A Lesson  
Glass ‘Ticks All the Boxes’ at Grammar School  
wego Elementary School, in New York State,  
was one of four Owego Apalachin Central School  
District buildings destroyed in 2011 during  
Tropical Storm Lee flooding. The damage at the  
facility and in the community was devastating, yet  
From the Inside  
Daylighting and views to the outside are a  
key component to modern educational building  
design, something the architect took to heart at  
Owego Elementary.  
half a decade later, as a symbol of the town’s resur-  
gence, the school is bigger and better than ever.  
Glass had a little something to do with it.  
The new 124,000 square-foot building fea-  
tures a breadth of glass in curtainwall, windows,  
entrances and other applications, which help  
achieve the design’s primary energy, security and  
occupant well-being goals.  
New York-based Highland Associates worked  
closely with Guardian on glass selection, settling  
on the manufacturer’s triple-silver Guardian  
SunGuard SNX 62/27 and SunGuard IS 20 prod-  
ucts. J.E. Berkowitz fabricated the glass, which  
was installed by contract glazier Forno Enterprises  
Inc., of Trout Creek, N.Y.  
More than 90 percent of the school’s occupied  
spaces have unobstructed views of the outside,  
enabling occupants to maintain a visual connec-  
tion with nature while reaping the benefits of  
natural light.  
Highland senior associate David Degnon  
says the majority of the school has a north-  
south orientation, with some classrooms turn-  
ing slightly east-west. A range of window con-  
figurations accommodated optimal daylighting  
in the classrooms.  
Glass was a key  
component in  
Highland Associates’  
design of the Owego  
Elementary School  
in New York State  
for many reasons,  
including daylighting,  
energy efficiency and  
“In the classrooms that are in the single-story  
wing, and on the second floor, we provided clere-  
story windows at the corridor side of the room  
with a classroom ceiling that slopes from the win-  
Architects’ Guide to Glass & Metal  
in Designby Nick St. Denis  
dow wall to the corridor side,” he says. “On the  
first-floor classrooms, this was not an option, so  
we did the opposite. We sloped the ceiling from  
the corridor up to the window wall and provided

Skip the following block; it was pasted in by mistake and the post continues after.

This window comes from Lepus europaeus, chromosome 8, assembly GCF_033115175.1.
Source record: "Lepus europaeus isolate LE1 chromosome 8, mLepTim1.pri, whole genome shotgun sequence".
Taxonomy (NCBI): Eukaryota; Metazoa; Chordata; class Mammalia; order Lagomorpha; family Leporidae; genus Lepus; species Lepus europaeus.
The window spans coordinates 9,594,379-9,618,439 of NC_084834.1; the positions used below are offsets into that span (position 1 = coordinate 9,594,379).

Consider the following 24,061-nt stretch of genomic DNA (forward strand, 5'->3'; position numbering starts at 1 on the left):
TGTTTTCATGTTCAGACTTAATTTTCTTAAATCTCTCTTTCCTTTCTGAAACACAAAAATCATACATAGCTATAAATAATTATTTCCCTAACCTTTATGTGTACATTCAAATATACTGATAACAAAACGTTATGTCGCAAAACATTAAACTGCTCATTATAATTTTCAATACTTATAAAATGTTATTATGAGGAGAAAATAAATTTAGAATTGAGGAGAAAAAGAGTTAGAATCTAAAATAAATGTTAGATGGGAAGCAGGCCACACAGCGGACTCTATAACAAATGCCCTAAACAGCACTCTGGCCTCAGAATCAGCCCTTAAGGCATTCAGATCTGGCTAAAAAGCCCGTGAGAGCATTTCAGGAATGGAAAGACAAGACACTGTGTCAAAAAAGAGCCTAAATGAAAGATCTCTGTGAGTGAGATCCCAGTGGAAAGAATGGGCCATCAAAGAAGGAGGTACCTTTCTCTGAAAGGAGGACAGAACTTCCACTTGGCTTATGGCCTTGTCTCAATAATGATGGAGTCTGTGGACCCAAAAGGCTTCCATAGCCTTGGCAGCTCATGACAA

the classroom with a larger window to maximize  
the amount of daylight provided.  
On the north side of the building, the spaces  
are flooded with wonderful northern ambient  
light. The complicated glass compositions, cou-  
pled with shading devices, allow the remaining  
orientations the same benefit of natural light.”  
From the Outside  
Glass makes up a significant portion of the  
façade, putting a premium on color and appear-  
ance. Degnon says the neutral cast of the SunGuard  
SNX glass complemented the palate of exterior  
building materials, which includes bluestone,  
continued on page 16  
Spring 2017  
limestone and brown, blue and copper metal panels. Engineering a glass that ticked all of the boxes was  
A Lesson  
We designed with the thought that the day-to-  
a key factor in our selection.”  
in Design  
night appearance, color and transparency of the  
glass was an expressive façade material,” he says.  
Energy Considerations  
The design team initially considered triple glaz-  
ing to increase thermal performance. However, this  
would have increased the cost of the façade radically  
continued from page 15  
This building is used extensively after hours as  
well. There is a gymnasium, an auditorium, a caf-  
eteria, and a library that are used not only by the  
district but by the community as well. The use and due to the custom curtainwall system that would be  
placement of glass on the facades allows the build- required for a complex laminated glass make-up.  
ing to glow and expose its inner activity, and be a  
lantern to the community.”  
Instead, it settled on an Argon-filled insulating  
glass unit with the SunGuard IS coating, which  
can help bring the U-value performance of dou-  
ble-glazed units near that of a triple. The glass com-  
bination used on the project combines a 60-percent  
visible light transmission and a 0.26 solar heat gain  
coefficient for a light-to-solar gain ratio of 2.34.  
Multiple Functions  
Highland Associates needed to design a build-  
ing with a high-performing envelope in order to  
meet LEED requirements, and one that would  
qualify for the enhanced acoustical performance  
credit. While the building team naturally exam-  
ined high-performance, low-E glazing options,  
it also knew that incorporating laminated glass  
would greatly reduce the amount of outside noise.  
And the laminated glass selection played a key  
Collaborative Effort  
The design team worked extensively with  
Guardian architectural design manager Eddy Scott.  
“By having Guardian involved early in the pro-  
cess, it helped us avoid any challenges that may have  
role in the most critical design goal: occupant safety. otherwise manifested themselves during the design  
Security was the primary reason we selected  
and construction phases,” says Degnon. AGG  
the makeup of the various types of glass on this  
project,” says Degnon. “In light of recent events,  
security and schools have become synonymous.  
Nick St. Denis is the editor of Architects’ Guide to  
Glass & Metal. He can be reached at nstdenis@glass.com.  
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